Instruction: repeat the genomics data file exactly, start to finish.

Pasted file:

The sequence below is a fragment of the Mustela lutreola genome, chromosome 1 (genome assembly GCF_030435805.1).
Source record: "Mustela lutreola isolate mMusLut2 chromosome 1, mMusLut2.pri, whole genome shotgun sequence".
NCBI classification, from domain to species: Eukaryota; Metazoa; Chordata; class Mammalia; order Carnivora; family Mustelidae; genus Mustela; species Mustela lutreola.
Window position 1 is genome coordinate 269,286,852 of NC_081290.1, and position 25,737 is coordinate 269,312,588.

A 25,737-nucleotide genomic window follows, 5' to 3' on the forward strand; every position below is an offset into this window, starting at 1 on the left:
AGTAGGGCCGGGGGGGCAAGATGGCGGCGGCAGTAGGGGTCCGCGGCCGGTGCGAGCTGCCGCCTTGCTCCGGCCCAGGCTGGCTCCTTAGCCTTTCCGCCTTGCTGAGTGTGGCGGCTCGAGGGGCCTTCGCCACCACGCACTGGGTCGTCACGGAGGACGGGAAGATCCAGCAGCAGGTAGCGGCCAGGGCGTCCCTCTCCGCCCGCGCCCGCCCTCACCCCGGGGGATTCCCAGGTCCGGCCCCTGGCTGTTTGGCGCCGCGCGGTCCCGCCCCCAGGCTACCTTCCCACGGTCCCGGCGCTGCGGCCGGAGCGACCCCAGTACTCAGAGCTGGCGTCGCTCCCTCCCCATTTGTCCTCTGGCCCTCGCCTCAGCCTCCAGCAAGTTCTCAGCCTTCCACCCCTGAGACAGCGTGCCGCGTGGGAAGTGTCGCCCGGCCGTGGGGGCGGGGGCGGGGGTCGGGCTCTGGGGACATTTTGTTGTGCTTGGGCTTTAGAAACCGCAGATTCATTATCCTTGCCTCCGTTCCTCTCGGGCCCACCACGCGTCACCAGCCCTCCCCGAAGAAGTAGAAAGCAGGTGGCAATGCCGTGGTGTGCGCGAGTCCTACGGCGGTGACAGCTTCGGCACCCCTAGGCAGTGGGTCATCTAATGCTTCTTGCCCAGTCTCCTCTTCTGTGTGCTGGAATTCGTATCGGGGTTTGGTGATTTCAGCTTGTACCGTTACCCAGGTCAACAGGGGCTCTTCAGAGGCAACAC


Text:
The sequence below is a fragment of the Mustela lutreola genome, chromosome 1 (genome assembly GCF_030435805.1).
Source record: "Mustela lutreola isolate mMusLut2 chromosome 1, mMusLut2.pri, whole genome shotgun sequence".
NCBI classification, from domain to species: Eukaryota; Metazoa; Chordata; class Mammalia; order Carnivora; family Mustelidae; genus Mustela; species Mustela lutreola.
Window position 1 is genome coordinate 269,286,852 of NC_081290.1, and position 25,737 is coordinate 269,312,588.

A 25,737-nucleotide genomic window follows, 5' to 3' on the forward strand; every position below is an offset into this window, starting at 1 on the left:
AGTAGGGCCGGGGGGGCAAGATGGCGGCGGCAGTAGGGGTCCGCGGCCGGTGCGAGCTGCCGCCTTGCTCCGGCCCAGGCTGGCTCCTTAGCCTTTCCGCCTTGCTGAGTGTGGCGGCTCGAGGGGCCTTCGCCACCACGCACTGGGTCGTCACGGAGGACGGGAAGATCCAGCAGCAGGTAGCGGCCAGGGCGTCCCTCTCCGCCCGCGCCCGCCCTCACCCCGGGGGATTCCCAGGTCCGGCCCCTGGCTGTTTGGCGCCGCGCGGTCCCGCCCCCAGGCTACCTTCCCACGGTCCCGGCGCTGCGGCCGGAGCGACCCCAGTACTCAGAGCTGGCGTCGCTCCCTCCCCATTTGTCCTCTGGCCCTCGCCTCAGCCTCCAGCAAGTTCTCAGCCTTCCACCCCTGAGACAGCGTGCCGCGTGGGAAGTGTCGCCCGGCCGTGGGGGCGGGGGCGGGGGTCGGGCTCTGGGGACATTTTGTTGTGCTTGGGCTTTAGAAACCGCAGATTCATTATCCTTGCCTCCGTTCCTCTCGGGCCCACCACGCGTCACCAGCCCTCCCCGAAGAAGTAGAAAGCAGGTGGCAATGCCGTGGTGTGCGCGAGTCCTACGGCGGTGACAGCTTCGGCACCCCTAGGCAGTGGGTCATCTAATGCTTCTTGCCCAGTCTCCTCTTCTGTGTGCTGGAATTCGTATCGGGGTTTGGTGATTTCAGCTTGTACCGTTACCCAGGTCAACAGGGGCTCTTCAGAGGCAACAC